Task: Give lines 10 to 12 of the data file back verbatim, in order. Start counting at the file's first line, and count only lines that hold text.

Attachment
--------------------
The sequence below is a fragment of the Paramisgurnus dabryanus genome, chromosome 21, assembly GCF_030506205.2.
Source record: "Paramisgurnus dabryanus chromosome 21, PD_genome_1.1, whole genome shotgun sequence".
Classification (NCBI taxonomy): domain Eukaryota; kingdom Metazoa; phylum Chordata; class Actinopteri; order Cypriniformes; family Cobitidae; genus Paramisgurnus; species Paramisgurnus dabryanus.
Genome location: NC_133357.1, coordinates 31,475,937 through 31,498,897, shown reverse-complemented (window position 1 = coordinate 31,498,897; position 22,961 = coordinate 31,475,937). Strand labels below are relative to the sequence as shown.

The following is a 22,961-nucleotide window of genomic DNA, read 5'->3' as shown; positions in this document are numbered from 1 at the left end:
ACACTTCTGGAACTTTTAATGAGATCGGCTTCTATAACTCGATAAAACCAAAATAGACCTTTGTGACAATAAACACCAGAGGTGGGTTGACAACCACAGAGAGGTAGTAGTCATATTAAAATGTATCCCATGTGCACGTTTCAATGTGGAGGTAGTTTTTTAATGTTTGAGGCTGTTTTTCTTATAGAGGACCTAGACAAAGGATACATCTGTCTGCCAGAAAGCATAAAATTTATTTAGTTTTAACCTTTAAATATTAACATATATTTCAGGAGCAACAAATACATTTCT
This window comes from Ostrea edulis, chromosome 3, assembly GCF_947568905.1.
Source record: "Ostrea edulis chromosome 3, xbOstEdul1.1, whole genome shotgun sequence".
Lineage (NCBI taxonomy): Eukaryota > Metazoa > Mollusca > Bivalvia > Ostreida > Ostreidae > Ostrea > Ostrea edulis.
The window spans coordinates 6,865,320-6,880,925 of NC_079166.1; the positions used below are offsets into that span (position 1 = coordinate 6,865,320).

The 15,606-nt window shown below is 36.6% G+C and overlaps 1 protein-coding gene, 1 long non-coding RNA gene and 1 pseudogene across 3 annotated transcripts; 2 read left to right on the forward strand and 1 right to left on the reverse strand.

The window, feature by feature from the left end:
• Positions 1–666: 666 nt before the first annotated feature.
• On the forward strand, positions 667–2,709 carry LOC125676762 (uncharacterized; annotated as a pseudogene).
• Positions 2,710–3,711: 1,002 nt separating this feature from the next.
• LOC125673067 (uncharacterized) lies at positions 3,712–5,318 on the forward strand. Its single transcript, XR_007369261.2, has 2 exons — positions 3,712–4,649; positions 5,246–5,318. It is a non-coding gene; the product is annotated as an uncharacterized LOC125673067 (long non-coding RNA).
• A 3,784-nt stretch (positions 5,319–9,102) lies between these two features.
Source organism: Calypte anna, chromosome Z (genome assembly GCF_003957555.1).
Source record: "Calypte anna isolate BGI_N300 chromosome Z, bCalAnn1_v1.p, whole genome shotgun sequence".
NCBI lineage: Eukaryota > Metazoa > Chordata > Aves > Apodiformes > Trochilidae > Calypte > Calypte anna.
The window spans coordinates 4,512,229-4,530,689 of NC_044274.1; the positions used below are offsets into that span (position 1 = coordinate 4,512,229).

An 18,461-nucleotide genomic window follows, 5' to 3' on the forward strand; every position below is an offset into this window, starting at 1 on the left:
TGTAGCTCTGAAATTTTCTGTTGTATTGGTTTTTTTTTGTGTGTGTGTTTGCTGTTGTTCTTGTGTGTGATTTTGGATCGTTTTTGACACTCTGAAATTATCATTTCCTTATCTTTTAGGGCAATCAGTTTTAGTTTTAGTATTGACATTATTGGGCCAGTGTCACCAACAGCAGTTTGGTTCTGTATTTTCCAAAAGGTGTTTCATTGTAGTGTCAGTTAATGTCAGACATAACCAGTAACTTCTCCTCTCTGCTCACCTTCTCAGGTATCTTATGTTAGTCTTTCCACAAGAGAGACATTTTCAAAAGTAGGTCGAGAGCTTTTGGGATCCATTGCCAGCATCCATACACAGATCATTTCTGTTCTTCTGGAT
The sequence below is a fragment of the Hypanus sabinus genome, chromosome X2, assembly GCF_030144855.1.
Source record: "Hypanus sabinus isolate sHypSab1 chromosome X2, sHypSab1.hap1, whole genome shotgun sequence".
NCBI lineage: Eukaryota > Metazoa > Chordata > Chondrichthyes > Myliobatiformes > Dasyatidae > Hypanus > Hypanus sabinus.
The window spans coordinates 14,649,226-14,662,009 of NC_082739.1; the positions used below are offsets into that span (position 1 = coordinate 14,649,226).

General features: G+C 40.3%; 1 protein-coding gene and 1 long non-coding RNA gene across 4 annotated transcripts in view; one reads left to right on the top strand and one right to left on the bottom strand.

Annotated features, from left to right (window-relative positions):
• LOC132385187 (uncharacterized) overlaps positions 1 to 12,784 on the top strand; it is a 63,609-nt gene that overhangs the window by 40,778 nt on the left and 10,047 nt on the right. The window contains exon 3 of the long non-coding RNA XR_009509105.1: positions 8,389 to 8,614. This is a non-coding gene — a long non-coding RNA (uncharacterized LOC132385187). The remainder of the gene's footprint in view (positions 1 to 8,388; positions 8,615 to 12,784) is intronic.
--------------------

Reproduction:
The window spans coordinates 6,865,320-6,880,925 of NC_079166.1; the positions used below are offsets into that span (position 1 = coordinate 6,865,320).

The 15,606-nt window shown below is 36.6% G+C and overlaps 1 protein-coding gene, 1 long non-coding RNA gene and 1 pseudogene across 3 annotated transcripts; 2 read left to right on the forward strand and 1 right to left on the reverse strand.

The window, feature by feature from the left end: